My views regarding Vietnam have changed considerably since I came home from the war 52 years ago. Before I left for Vietnam I felt the U.S. was doing the right thing in helping our South Vietnamese allies. I didn’t volunteer for Vietnam and like most soldiers, I wasn’t real excited about going to war and getting shot at. It basically boiled down to following a sworn oath. We received our orders for Vietnam and whether we liked it or not, we reported for duty. I went there with the determination to do the best job I could do.

When I got home and separated from the Army I quickly became very discouraged at the turmoil and unrest over the war. The tragic shootings at Kent State occurred just one month after I returned home. It was a very confusing time for me. At times, the war protests seemed to be directed not only at our country’s leaders, but also at our soldiers. How could this be? Don’t these people understand that citizen soldiers don’t make policy? Don’t they understand that soldiers are the last people who want to go to war?

As I slowly blended back into civilian life, I learned to limit my comments or thoughts about the war in Vietnam to only those I trusted. And even then, I didn’t elaborate much. Outside that realm I said very, very little. The topic had become so unpopular in the United States that some folks looked at returning veterans with disdain. I didn’t receive any direct abuse, but other than immediate family, there was no welcome home ceremony either. Sadly, it has taken many, many years for our country to recognize the sacrifices made by our soldiers in Vietnam and treat them with honor. There are still a few in our generation who look upon Vietnam vets as dupes, something I’ve never fully understood. Happily, they seem to be a dwindling minority. Perhaps they have remembered that most of us were in our late teens or early 20’s at the time and not very politically astute.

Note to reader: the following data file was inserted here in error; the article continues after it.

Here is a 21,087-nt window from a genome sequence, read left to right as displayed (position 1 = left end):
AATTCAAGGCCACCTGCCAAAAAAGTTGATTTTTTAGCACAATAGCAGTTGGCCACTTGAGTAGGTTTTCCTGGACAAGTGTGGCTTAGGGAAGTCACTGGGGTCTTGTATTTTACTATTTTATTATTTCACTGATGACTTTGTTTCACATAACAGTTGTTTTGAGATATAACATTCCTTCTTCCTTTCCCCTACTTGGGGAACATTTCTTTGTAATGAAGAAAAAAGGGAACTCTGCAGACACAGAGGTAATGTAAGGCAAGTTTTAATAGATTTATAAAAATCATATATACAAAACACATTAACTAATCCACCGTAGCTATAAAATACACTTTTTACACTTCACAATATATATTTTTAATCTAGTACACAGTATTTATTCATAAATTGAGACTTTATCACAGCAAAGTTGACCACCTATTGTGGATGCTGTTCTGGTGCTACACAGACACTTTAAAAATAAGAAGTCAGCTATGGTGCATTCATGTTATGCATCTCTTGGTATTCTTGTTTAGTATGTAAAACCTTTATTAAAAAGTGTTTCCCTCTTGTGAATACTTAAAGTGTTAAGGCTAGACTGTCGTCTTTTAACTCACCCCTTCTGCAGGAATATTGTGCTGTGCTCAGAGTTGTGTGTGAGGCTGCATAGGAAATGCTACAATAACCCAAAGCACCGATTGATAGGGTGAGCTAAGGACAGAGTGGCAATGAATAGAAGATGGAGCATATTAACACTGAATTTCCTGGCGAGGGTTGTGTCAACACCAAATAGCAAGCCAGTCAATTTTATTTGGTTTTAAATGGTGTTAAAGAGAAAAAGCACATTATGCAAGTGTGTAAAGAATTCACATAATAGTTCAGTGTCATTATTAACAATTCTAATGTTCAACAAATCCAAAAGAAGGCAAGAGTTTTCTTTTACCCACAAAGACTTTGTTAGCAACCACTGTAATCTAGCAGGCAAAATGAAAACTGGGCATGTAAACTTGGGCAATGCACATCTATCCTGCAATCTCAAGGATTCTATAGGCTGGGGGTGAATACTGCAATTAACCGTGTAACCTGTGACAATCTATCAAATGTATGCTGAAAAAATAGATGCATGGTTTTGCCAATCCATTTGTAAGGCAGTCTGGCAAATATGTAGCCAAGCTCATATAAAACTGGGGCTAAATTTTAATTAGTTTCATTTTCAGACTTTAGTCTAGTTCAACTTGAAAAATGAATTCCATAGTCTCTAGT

Historians and analysts will debate for decades on whether U.S. leaders miscalculated getting us into the war or mismanaged it once we were there. Either way, I believe it was a colossal mistake. In my opinion, Lyndon B. Johnson defiled the Office of the President.

Despite the blunders made by our nations political and military leaders and the growing unpopularity of the war, it should always be remembered that the vast majority of the 2.59 million soldiers who served in Vietnam, did so with honor. The war took a heavy toll on our country in general and our generation in particular. Never forget the 58,169 soldiers who lost their lives in service to our country nor the 304,000 who were injured, some permanently.

In closing, I would like to say that I hold our servicemen and women of all branches of the military service in the highest regard, particularly those who fell in the line of duty. I dedicate these pages to four high school classmates (San Luis Obispo High School Class of 1965) who died in Vietnam:

Joseph Thomas Martin, panel 22E/15, KIA June 19, 1967

Michael Robert Miner, panel 25E/105, KIA September 4, 1967

Edward August Schultz, panel 42E/72, KIA March 4, 1968

Jon Michael Young, panel 48E/14, KIA April 4, 1968